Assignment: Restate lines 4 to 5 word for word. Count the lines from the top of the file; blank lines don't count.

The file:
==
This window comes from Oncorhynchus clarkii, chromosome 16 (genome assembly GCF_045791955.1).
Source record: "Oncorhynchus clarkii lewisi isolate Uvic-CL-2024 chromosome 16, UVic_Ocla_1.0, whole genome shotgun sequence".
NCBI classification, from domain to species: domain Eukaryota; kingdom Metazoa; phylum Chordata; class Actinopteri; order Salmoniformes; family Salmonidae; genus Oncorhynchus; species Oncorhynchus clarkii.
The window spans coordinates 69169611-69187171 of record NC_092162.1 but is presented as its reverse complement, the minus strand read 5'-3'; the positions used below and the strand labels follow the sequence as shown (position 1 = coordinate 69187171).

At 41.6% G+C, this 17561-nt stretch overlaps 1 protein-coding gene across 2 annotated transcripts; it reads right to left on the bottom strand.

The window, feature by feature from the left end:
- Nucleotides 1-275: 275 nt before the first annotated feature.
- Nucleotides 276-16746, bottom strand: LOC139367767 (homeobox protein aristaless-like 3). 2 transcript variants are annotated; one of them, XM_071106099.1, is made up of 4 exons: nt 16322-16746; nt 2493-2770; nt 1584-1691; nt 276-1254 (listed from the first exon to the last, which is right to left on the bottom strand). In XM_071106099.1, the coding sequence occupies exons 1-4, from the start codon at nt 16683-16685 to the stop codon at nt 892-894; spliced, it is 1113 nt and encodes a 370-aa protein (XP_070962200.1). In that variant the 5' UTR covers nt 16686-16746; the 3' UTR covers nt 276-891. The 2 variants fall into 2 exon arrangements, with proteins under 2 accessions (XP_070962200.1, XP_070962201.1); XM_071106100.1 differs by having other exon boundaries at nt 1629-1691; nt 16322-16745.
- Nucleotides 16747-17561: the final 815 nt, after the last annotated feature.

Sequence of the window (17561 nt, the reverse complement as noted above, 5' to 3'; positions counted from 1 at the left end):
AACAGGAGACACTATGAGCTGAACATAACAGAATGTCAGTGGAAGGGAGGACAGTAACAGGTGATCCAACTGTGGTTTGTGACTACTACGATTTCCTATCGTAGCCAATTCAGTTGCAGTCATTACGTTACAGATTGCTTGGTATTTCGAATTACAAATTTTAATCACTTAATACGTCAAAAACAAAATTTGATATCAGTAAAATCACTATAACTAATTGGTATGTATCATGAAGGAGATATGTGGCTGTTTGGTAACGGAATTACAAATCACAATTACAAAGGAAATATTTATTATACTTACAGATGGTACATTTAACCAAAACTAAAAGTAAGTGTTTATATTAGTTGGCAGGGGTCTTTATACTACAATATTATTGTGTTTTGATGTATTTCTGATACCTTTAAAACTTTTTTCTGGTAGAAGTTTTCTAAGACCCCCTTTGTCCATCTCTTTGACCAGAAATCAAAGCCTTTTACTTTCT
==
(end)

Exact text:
The window spans coordinates 69169611-69187171 of record NC_092162.1 but is presented as its reverse complement, the minus strand read 5'-3'; the positions used below and the strand labels follow the sequence as shown (position 1 = coordinate 69187171).

At 41.6% G+C, this 17561-nt stretch overlaps 1 protein-coding gene across 2 annotated transcripts; it reads right to left on the bottom strand.